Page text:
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Konformist: Earth First News 10-08-99

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  • Robalini@aol.com
    Please send as far and wide as possible. Thanks, Robert Sterling Editor, The Konformist http://www.konformist.com If you are interested in a free subscription
    Message 1 of 1 , Oct 8, 1999
      Please send as far and wide as possible.


      Robert Sterling
      Editor, The Konformist

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      THE LEGACY OF LUNA: The Story of a Tree, A Woman and the Struggle to
      Save the Redwoods by Julia Butterfly Hill -- To be published in Spring 2000
      Circle of Life Foundation <info@...>
      Julia Butterfly - HarperSanFrancisco Press Release

      We are very proud to be able to forward you the following press release
      from HarperSanFrancisco.

      We looked very hard for a publisher that would produce our book on the
      highest quality, most environmentally sound paper and ink available. We
      feel like we have made the right decision. See the last paragraph of the
      press release for details about the book's recycled and dioxin free content.

      Julia remains very busy working on the final touches of the book and
      continuing to speak at different events around the country. The book will
      be available next spring.

      With love and respect for all life,

      Jeff Davis
      Circle of Life Foundation
      PO Box 388
      Garberville, CA 95542
      (707) 923-9522

      Contact: Meg Lenihan, 415-477-4407
      Email: meg.lenihan@...

      True Heroine for Today Pens Story

      September 27, 1999--HarperSanFrancisco, a division of HarperCollins, is
      pleased to announce that it has reached an agreement to publish the
      astonishing, true story of Julia Butterfly Hill's courageous struggle to
      save the ancient redwoods. Hill's story is one of conviction,
      perseverance, and the profound courage and determination it takes to fight
      against all odds for the things that matter most.

      On December 10th, 1997, Julia Butterfly Hill climbed a 1,000-year-old,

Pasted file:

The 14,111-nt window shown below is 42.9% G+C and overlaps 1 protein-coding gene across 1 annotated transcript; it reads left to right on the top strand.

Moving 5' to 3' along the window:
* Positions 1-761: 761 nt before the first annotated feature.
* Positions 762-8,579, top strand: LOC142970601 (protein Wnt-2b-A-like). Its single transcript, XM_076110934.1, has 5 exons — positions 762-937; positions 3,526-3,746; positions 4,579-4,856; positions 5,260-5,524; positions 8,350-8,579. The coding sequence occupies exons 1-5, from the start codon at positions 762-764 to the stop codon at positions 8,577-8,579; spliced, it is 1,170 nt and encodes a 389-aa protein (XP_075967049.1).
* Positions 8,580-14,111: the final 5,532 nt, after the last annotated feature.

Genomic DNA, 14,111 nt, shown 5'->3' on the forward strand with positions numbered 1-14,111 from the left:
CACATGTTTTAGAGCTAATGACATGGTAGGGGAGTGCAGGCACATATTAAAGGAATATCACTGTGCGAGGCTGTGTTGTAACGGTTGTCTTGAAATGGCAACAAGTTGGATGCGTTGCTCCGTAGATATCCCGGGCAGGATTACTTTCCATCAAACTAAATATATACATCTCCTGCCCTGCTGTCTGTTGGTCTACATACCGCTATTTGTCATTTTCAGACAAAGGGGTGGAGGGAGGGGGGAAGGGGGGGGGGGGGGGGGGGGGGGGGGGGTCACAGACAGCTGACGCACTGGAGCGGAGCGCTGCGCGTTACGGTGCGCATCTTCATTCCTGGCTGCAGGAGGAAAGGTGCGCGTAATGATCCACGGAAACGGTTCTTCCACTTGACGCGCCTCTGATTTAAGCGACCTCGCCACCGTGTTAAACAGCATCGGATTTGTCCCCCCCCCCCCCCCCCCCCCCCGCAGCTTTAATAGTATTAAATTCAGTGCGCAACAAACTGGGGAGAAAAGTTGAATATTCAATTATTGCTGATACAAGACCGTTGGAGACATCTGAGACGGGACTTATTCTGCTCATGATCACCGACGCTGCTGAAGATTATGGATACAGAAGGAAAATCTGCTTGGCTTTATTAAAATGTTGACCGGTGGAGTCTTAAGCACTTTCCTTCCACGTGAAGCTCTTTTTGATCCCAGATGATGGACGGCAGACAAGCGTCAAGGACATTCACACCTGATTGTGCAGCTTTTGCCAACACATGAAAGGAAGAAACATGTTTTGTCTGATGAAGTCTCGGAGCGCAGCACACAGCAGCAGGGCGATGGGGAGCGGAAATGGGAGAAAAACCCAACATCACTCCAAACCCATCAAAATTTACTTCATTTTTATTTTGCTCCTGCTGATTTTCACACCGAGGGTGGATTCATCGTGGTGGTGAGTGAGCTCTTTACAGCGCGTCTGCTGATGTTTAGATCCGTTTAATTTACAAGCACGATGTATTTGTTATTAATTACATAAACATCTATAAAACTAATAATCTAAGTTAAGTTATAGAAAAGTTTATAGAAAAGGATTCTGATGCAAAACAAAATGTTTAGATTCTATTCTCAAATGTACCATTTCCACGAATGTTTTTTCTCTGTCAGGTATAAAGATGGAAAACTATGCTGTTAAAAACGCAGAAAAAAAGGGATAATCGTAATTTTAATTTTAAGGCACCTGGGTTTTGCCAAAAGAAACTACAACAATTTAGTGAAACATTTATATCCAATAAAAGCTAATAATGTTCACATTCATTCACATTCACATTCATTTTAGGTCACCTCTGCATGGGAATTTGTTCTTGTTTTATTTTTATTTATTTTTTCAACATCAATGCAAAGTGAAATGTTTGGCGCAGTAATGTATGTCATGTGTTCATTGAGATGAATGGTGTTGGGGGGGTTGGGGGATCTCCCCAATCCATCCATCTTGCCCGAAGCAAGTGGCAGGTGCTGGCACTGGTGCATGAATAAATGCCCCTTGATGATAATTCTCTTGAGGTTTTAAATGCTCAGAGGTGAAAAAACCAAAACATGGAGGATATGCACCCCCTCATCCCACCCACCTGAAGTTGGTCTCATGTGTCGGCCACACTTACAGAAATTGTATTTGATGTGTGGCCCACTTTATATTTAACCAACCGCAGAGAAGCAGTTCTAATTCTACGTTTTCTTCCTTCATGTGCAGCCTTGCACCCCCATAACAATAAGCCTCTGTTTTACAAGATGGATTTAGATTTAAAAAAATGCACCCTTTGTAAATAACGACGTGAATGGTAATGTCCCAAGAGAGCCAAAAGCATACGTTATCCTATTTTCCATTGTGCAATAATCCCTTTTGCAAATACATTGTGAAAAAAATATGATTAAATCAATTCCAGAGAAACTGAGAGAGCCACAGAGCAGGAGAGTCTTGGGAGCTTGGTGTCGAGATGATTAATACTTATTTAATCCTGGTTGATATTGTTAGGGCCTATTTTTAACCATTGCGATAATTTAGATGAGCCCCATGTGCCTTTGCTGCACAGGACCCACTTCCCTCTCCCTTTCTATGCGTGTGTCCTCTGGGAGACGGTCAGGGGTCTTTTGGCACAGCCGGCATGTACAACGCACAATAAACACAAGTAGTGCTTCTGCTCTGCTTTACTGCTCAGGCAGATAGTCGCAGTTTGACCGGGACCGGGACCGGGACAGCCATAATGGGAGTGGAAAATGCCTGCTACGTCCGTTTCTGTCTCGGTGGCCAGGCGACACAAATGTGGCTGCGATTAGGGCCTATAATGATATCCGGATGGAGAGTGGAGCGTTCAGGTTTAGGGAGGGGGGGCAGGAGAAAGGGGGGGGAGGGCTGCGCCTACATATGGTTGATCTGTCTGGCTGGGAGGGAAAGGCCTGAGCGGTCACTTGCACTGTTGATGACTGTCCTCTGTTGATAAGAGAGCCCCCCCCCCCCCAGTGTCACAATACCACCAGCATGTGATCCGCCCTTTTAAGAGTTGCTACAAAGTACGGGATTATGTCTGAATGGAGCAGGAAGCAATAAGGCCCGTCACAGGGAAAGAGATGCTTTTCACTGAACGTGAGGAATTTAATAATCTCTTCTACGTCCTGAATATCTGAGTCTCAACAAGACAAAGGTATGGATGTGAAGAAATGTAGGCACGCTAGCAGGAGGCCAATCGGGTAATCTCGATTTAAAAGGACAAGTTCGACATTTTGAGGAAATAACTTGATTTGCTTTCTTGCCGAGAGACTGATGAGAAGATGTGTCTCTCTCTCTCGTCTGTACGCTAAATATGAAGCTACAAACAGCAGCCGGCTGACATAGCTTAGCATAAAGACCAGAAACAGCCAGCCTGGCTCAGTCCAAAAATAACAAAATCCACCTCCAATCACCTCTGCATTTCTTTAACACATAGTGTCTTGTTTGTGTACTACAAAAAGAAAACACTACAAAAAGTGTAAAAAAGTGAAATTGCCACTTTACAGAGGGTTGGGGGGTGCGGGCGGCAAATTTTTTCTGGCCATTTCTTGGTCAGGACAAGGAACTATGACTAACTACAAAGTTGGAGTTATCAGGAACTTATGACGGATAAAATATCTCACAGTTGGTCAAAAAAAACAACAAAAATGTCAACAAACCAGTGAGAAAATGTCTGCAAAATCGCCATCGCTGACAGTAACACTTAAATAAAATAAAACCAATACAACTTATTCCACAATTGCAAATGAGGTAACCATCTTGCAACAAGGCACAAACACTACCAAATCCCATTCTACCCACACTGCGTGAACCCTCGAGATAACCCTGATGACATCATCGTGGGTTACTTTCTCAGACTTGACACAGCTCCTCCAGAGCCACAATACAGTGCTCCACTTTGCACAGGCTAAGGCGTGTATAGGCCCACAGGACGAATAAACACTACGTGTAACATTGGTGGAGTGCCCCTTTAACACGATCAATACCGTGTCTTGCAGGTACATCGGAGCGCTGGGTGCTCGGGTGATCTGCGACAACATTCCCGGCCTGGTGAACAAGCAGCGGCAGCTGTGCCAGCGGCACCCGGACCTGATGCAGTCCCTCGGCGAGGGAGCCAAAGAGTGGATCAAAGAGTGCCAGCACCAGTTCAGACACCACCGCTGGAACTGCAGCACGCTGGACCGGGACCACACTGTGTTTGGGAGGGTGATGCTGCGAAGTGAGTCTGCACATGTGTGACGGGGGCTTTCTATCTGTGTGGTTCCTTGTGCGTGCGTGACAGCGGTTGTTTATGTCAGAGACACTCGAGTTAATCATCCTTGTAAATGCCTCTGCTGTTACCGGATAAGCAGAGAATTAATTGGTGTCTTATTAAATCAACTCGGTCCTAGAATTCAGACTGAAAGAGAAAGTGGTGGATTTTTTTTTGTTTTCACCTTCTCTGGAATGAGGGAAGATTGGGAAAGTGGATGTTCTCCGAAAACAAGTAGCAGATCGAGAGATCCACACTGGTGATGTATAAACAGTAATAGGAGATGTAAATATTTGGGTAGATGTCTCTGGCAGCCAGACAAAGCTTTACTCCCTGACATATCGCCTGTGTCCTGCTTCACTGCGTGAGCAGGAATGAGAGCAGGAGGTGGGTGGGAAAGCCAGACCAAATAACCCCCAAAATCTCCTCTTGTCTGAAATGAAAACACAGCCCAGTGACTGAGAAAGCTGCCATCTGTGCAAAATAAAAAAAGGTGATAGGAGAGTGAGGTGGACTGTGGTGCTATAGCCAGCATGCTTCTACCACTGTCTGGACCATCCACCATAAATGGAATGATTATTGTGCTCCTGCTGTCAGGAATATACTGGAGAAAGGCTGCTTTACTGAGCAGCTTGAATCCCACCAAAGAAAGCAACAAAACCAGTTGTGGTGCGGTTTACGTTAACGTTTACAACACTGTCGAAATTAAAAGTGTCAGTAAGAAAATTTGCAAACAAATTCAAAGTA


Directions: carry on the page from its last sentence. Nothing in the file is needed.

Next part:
200-foot-tall redwood tree named Luna to protest the destructive logging of
      the old-growth redwood forests in Northern California by the Pacific Lumber
      Company, a division of the Houston-based Maxxam Corporation. Hill never
      planned to become what some have called her--the Rosa Parks of the
      environmental movement. When she first climbed up the tree, she had no
      idea she would have to endure the violence of El Ni�o storms. She never
      imagined that Pacific Lumber's subcontractor would buzz her tree with
      helicopters or that she would be the object of a ten-day siege by company
      security guards in an effort to cut off her supplies. She never envisioned
      being an eyewitness to the mass destruction of one of the last redwood
      forests in the world, forests that took over a thousand years to grow.

      As of this writing, Hill has remained in Luna for over 650 days. Emerging
      as both a celebrity and a new heroine for today, she has been featured in
      Time, Rolling Stone, New York Times, USA Today, the Los Angeles Times, the
      San Francisco Examiner, and on CNN, NBC's "Dateline," and National Public
      Radio. Chosen as one of George magazine's "20 Most Fascinating Women in
      Politics" (9/99 issue), nominated for Good Housekeeping's 30th Annual Most
      Admired Women in 1998, and featured in People's "The 25 Most Intriguing
      People of the Year" (1998) issue, Julia is expected to cause quite a stir
      with the publication of her story. Julia's lone vigil has drawn
      international attention to the plight of the redwoods, with television,
      radio, print, and Internet journalists, as well as fellow activists Bonnie
      Raitt and Joan Baez, making the pilgrimage to Luna. She receives hundreds
      of letters weekly from people around the world. She has delivered keynote
      addresses via cellular phone to enviro!
      nmental conferences, served as panelist on the United Nations Commission on
      Human Settlements, and received an Honorary Doctorate Degree of Humanities
      from the New College of California School of Humanities. For millions,
      Julia's courage and commitment have transformed Luna into a powerful symbol
      of hope and respect for all life.

      Forest activist Julia Butterfly Hill, 25, is a writer and poet. She helped
      form the Circle of Life Foundation to promote the sustainability,
      restoration, and preservation of life. The Foundation is affiliated with
      and fiscally sponsored by the nonprofit Trees Foundation working for the
      conservation and preservation of forest ecosystems.

      To be published in Spring 2000, THE LEGACY OF LUNA: The Story of a Tree, A
      Woman and the Struggle to Save the Redwoods by Julia Butterfly Hill will
      present the full story as only she can tell it. The book will be published
      on paper that is made up of 70% FSC (Forestry Stewardship Council)
      certified paper which meets the strictest requirements to ensure not only
      sustainable forests, but practices that protect indigenous cultures,
      biodiversity, and employee relations in the areas where the wood is
      harvested. The paper is also composed of 30% post-consumer recycled
      fibers. All fibers, both recycled and FSC, are processed in a totally
      chlorine-free TCF process. TCF bleaching is a pollution prevention process
      that does not create dioxin in our waterways or air. The book will be
      printed with soy-based ink. All of the author's profits will go to the
      Circle of Life Foundation.